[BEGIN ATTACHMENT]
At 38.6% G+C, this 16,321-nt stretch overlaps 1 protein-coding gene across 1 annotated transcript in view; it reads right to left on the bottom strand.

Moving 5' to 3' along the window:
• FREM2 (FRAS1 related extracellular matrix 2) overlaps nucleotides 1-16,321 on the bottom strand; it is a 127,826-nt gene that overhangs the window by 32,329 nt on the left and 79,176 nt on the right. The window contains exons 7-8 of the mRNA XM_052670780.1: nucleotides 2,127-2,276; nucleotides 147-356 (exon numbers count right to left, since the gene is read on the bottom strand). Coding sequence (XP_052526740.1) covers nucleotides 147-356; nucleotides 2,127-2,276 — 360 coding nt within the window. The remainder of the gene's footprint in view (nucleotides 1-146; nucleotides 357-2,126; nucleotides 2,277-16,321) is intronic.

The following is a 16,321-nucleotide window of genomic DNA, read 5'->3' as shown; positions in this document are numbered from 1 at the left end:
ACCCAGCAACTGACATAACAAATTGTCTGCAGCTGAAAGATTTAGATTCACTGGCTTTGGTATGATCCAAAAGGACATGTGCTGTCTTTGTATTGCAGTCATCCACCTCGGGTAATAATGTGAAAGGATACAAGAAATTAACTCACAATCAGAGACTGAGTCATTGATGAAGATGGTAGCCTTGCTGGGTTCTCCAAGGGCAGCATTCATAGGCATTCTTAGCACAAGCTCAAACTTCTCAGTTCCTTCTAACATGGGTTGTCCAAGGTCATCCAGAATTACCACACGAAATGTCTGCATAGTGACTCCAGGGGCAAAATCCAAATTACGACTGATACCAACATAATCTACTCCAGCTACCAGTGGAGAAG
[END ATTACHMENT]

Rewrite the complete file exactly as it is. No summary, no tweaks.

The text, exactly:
At 38.6% G+C, this 16,321-nt stretch overlaps 1 protein-coding gene across 1 annotated transcript in view; it reads right to left on the bottom strand.

Moving 5' to 3' along the window:
• FREM2 (FRAS1 related extracellular matrix 2) overlaps nucleotides 1-16,321 on the bottom strand; it is a 127,826-nt gene that overhangs the window by 32,329 nt on the left and 79,176 nt on the right. The window contains exons 7-8 of the mRNA XM_052670780.1: nucleotides 2,127-2,276; nucleotides 147-356 (exon numbers count right to left, since the gene is read on the bottom strand). Coding sequence (XP_052526740.1) covers nucleotides 147-356; nucleotides 2,127-2,276 — 360 coding nt within the window. The remainder of the gene's footprint in view (nucleotides 1-146; nucleotides 357-2,126; nucleotides 2,277-16,321) is intronic.

The following is a 16,321-nucleotide window of genomic DNA, read 5'->3' as shown; positions in this document are numbered from 1 at the left end:
ACCCAGCAACTGACATAACAAATTGTCTGCAGCTGAAAGATTTAGATTCACTGGCTTTGGTATGATCCAAAAGGACATGTGCTGTCTTTGTATTGCAGTCATCCACCTCGGGTAATAATGTGAAAGGATACAAGAAATTAACTCACAATCAGAGACTGAGTCATTGATGAAGATGGTAGCCTTGCTGGGTTCTCCAAGGGCAGCATTCATAGGCATTCTTAGCACAAGCTCAAACTTCTCAGTTCCTTCTAACATGGGTTGTCCAAGGTCATCCAGAATTACCACACGAAATGTCTGCATAGTGACTCCAGGGGCAAAATCCAAATTACGACTGATACCAACATAATCTACTCCAGCTACCAGTGGAGAAG